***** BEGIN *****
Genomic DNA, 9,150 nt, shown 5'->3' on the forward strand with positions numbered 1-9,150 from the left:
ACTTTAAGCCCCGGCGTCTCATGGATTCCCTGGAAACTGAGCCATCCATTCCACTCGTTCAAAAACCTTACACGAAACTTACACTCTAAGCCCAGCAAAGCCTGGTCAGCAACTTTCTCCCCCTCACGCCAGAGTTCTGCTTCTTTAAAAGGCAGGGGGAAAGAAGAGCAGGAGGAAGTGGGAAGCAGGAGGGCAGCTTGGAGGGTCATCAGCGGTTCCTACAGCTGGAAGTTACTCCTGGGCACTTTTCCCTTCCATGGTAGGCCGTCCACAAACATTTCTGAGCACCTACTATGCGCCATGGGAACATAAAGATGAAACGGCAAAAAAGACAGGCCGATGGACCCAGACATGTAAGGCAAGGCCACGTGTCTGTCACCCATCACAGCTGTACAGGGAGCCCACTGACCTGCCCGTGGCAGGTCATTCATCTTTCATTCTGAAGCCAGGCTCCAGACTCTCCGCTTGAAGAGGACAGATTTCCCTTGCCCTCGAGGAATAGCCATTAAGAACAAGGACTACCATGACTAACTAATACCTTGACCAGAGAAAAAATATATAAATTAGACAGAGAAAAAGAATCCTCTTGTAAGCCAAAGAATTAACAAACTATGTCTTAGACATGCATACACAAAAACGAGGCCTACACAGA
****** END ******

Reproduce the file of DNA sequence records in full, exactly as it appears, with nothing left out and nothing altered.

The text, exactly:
Genomic DNA, 9,150 nt, shown 5'->3' on the forward strand with positions numbered 1-9,150 from the left:
ACTTTAAGCCCCGGCGTCTCATGGATTCCCTGGAAACTGAGCCATCCATTCCACTCGTTCAAAAACCTTACACGAAACTTACACTCTAAGCCCAGCAAAGCCTGGTCAGCAACTTTCTCCCCCTCACGCCAGAGTTCTGCTTCTTTAAAAGGCAGGGGGAAAGAAGAGCAGGAGGAAGTGGGAAGCAGGAGGGCAGCTTGGAGGGTCATCAGCGGTTCCTACAGCTGGAAGTTACTCCTGGGCACTTTTCCCTTCCATGGTAGGCCGTCCACAAACATTTCTGAGCACCTACTATGCGCCATGGGAACATAAAGATGAAACGGCAAAAAAGACAGGCCGATGGACCCAGACATGTAAGGCAAGGCCACGTGTCTGTCACCCATCACAGCTGTACAGGGAGCCCACTGACCTGCCCGTGGCAGGTCATTCATCTTTCATTCTGAAGCCAGGCTCCAGACTCTCCGCTTGAAGAGGACAGATTTCCCTTGCCCTCGAGGAATAGCCATTAAGAACAAGGACTACCATGACTAACTAATACCTTGACCAGAGAAAAAATATATAAATTAGACAGAGAAAAAGAATCCTCTTGTAAGCCAAAGAATTAACAAACTATGTCTTAGACATGCATACACAAAAACGAGGCCTACACAGA